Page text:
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Monday, September 25, 2023

Tax System Changes Can Help Reduce Poverty

Today I received information from the National Academies on their new report, Reducing Intergenerational Poverty, Sept 2023. It defines "intergenerational poverty," provides demographics of this poverty, describes education and health issues associated with continual poverty, and makes recommendations. 

The introduction reminds us of the relevance of this topic to us all (page 1):

"Capable and responsible adults are the foundation of any well-functioning and prosperous society. Yet low-income families struggle to offer their children the same advantages and necessities that better-off families can offer. As a result, throughout their childhoods children living in families with low incomes face an array of challenges that place them at much higher risk of experiencing poverty in adulthood as compared with other children."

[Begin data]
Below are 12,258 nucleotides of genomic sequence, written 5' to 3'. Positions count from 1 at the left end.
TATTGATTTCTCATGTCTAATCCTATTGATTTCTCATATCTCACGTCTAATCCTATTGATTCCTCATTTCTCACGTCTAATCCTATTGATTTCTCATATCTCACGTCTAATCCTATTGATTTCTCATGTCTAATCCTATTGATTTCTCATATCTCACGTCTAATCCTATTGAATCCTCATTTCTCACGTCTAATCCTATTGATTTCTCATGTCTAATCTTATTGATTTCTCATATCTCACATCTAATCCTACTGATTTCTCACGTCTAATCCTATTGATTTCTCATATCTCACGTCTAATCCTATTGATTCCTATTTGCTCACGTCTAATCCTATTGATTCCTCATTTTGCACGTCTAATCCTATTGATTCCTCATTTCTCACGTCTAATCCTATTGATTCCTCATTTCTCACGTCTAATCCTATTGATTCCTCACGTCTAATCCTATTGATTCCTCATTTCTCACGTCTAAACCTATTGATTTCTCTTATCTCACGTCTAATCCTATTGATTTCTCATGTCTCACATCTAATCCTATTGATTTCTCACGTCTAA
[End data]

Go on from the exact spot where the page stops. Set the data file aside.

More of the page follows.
"The costs of perpetuating this cycle of economic disadvantage fall not only on low-income individuals and families themselves, but also on society as a whole. Poverty reduces overall economic output and places increased burdens on the educational, criminal justice, and health care systems. Understanding the causes of intergenerational poverty and implementing programs and policies to reduce it would yield a high payoff for children and for the entire nation."

One of the recommendations is to increase and expand the Earned Income Tax Credit (EITC). Per the researchers: "The strongest direct evidence on the likely intergenerational effects for children is found for programs that increase both family income and parental employment during childhood and adolescence." [page 133]

IRS data reports that in 2020, 26 million filers claimed the EITC with the aggregate credit at $59.2 billion (Table A of Individual Income Tax Returns Complete Report 2020).